Scottsdale, Ariz.–We’ve been analyzing this game for 37 days and it all comes down to this: Tonight, No. 1 Auburn (13-0) can win its first BCS national championship since 1957 and the fifth straight for the SEC by beating No. 2 Oregon here in the desert. There are a lot of Auburn people out here without tickets because, if it happens, they want to say for the rest of their lives that they were here.
Can Auburn do it? Or does Oregon win the first national championship in its football history?
Five reasons why I’m picking Auburn:
1. Cameron Newton: A lot the best defensive minds in college football (Nick Saban, John Chavis, Ellis Johnson) have tried to come up with a plan to contain the Auburn quarterback and nobody has been able to do it. Newton led the SEC in rushing and when defenses have stacked the box and forced Newton to throw he has done a remarkable job in the second half of the season. In Newton’s last five games he has completed 69.4 percent of his passes for 1,225
Happy Friday, everyone. After all the blogs and all the games and all the discussion since mid-July, it’s hard to believe that we are in the final days of the 2010 season. I was going to do Five Burning Questions to get us into the weekend but with the SEC involved in three bowl games in the next four days, I have only two questions for you this morning:
1. After an 0-3 start to bowl season, the SEC is now 3-4 after Arkansas’s loss to Ohio State in the Sugar Bowl. How will the SEC finish and can it avoid a losing bowl season?
2. The SEC has won four staight BCS National Championships. Will the run continue Monday night against Oregon in Glendale, Ariz.?
Let’s start with question No. 1: We knew the SEC East was significantly weaker than the SEC West this season but the final numbers were pretty striking. Here are the records of the SEC West teams against the East during the 2010 season:
Alabama, 2-1: (beat Florida, Tennessee; lost to South Carolina).
Arkansas, 3-0: (beat
Nobody asked me but:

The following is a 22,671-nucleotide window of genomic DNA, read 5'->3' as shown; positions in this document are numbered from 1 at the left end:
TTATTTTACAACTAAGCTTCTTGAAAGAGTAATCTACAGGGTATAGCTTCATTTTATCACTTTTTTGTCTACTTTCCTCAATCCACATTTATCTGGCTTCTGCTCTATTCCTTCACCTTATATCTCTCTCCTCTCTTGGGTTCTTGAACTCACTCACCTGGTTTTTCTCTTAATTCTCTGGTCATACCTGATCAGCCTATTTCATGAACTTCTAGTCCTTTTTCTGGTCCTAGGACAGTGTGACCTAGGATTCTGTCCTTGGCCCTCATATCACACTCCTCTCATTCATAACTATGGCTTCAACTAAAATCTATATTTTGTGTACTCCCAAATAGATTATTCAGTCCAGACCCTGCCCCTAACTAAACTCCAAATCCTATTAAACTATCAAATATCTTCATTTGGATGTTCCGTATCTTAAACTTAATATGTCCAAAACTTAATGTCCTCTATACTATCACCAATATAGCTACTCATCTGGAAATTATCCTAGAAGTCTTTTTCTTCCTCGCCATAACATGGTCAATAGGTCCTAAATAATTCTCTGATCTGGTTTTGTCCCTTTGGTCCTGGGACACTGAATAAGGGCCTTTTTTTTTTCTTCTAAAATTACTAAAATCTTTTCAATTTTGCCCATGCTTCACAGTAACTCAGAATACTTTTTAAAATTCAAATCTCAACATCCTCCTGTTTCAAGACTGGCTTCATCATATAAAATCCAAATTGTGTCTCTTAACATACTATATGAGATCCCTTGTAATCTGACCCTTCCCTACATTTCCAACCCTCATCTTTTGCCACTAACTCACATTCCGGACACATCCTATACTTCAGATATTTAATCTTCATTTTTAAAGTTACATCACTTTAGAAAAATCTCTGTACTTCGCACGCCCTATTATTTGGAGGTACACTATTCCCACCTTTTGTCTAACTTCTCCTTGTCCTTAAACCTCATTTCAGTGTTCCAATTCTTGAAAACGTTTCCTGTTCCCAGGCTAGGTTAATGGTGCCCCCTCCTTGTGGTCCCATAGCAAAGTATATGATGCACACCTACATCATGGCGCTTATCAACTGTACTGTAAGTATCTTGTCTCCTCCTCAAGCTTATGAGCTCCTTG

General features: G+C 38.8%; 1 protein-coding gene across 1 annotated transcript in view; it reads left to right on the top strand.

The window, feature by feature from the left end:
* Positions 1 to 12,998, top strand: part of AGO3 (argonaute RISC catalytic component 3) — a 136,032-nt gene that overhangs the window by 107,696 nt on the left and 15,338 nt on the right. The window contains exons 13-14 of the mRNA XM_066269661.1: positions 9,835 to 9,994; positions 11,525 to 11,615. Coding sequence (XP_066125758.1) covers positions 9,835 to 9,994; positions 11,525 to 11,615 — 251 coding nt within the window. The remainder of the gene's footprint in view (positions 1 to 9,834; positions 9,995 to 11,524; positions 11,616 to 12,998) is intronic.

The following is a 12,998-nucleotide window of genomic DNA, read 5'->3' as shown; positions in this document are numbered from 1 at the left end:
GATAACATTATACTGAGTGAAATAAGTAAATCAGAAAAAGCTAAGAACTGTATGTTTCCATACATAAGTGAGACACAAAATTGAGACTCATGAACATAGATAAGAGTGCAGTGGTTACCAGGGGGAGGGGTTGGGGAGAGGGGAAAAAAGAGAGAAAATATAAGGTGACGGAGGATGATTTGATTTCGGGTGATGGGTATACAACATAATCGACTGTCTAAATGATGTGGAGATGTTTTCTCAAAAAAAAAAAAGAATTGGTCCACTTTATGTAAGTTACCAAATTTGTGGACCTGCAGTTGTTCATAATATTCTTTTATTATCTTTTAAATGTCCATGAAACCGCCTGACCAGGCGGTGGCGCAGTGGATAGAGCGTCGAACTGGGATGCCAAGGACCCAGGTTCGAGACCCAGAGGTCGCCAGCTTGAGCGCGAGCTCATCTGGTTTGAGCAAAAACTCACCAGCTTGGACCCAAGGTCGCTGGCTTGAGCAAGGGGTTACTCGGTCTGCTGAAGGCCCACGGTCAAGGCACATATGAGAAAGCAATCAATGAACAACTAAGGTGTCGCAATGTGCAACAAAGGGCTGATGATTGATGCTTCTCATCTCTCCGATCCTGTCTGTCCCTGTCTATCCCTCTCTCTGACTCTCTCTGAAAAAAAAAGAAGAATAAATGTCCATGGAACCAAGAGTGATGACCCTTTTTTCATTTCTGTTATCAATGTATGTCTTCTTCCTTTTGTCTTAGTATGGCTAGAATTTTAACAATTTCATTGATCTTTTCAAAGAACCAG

The Cameron Newton and Terrelle Pryor rulings are completely different: Since Ohio State’s Pryor has already played (and won) the Sugar Bowl and Auburn’s Newton will (probably) play in his last college football game Monday night, I’m going to make this point one last time and call it a day.
I had more than a few people from Big Ten country write and tell me that Pryor should get to play inthe Sugar Bowl because Newton got to play in the SEC championship game and beyond. It’s the same NCAA and fair is fair.
First of all, I thought Pryor played great Tuesday night. There is no question that he still has some maturity issues to work through but he is a marvelous athlete playing the quarterback position.
But, in a nutshell, here is the difference in the two rulings:
Pryor: There was a finding of FACT that he and four other Ohio State players exchanged stuff that was given to him by the school for something of value (like money and tattoos). Money did change
Congratulations to The Ohio State University for beating Arkansas in the Sugar Bowl and posting its first win over an SEC team in a bowl game. It has been duly noted that thanks to the creative enforcement of the NCAA, Terrelle Pryor and the rest of the Ohio State Five made their contributions to the victory and we salute you for it. College football looks forward to having each and every one of you back for the 2011 season, when you will serve your five-game suspension. (Regular readers of this blog may insert their well wishes here.)
Wait a minute Tony, you SEC shill. Isn’t Auburn’s Cameron Newton playing in the national championship game Monday night because of the same inexplicable NCAA enforcement process?
Nope. I’ll explain on Thusday but today I want to talk about something fun.
And oh my goodness, this has a chance to be fun.
Michigan finally announced Wednesday morning that coach Rich Rodriguez has been fired.
There is no doubt that Michigan’s No. 1 choice is
While we are waiting on Stanford’s Jim Harbaugh to exercise one of his many options and to see who is going to show for Ohio State tonight against Arkansas in the Sugar Bowl, it seems like a good time to catch up on the Coaching Carousel:
1. Charlie Weis to Florida. How is that gonna work? Weis knows offense and he knows how to make average quarterbacks good and good quarterbacks great. He’s got the rings to prove it. But I have two questions about Will Muschamp’s decision to bring the former Notre Dame head coach to Gainesville as offensive coordinator:
Can Weis work for a 39-year-old head coach whose personality is every bit as strong as his? Weis will be in charge of the offense but the head coach still makes the decision what to do on third down in a tight ball game. Weis has great confidence in his ability and I happen to think that’s a good thing. But Will Muschamp is the boss. Of course they discussed this. But discussing it in theory and doing it in the heat of battle